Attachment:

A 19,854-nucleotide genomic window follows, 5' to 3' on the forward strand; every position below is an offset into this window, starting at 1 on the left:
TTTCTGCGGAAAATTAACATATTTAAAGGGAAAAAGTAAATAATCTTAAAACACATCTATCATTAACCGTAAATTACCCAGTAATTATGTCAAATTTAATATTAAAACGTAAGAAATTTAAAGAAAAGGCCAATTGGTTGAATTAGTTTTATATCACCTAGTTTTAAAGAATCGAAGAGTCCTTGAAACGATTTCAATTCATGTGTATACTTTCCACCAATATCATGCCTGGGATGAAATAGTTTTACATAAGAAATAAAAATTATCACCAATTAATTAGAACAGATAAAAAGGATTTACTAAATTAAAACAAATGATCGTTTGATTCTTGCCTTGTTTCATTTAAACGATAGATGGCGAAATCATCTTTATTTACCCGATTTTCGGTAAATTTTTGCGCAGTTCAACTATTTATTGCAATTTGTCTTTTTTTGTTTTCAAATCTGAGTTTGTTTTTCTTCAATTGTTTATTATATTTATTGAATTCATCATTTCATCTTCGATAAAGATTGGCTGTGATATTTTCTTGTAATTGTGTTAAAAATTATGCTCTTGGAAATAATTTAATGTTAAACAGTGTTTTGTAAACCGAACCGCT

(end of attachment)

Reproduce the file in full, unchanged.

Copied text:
A 19,854-nucleotide genomic window follows, 5' to 3' on the forward strand; every position below is an offset into this window, starting at 1 on the left:
TTTCTGCGGAAAATTAACATATTTAAAGGGAAAAAGTAAATAATCTTAAAACACATCTATCATTAACCGTAAATTACCCAGTAATTATGTCAAATTTAATATTAAAACGTAAGAAATTTAAAGAAAAGGCCAATTGGTTGAATTAGTTTTATATCACCTAGTTTTAAAGAATCGAAGAGTCCTTGAAACGATTTCAATTCATGTGTATACTTTCCACCAATATCATGCCTGGGATGAAATAGTTTTACATAAGAAATAAAAATTATCACCAATTAATTAGAACAGATAAAAAGGATTTACTAAATTAAAACAAATGATCGTTTGATTCTTGCCTTGTTTCATTTAAACGATAGATGGCGAAATCATCTTTATTTACCCGATTTTCGGTAAATTTTTGCGCAGTTCAACTATTTATTGCAATTTGTCTTTTTTTGTTTTCAAATCTGAGTTTGTTTTTCTTCAATTGTTTATTATATTTATTGAATTCATCATTTCATCTTCGATAAAGATTGGCTGTGATATTTTCTTGTAATTGTGTTAAAAATTATGCTCTTGGAAATAATTTAATGTTAAACAGTGTTTTGTAAACCGAACCGCT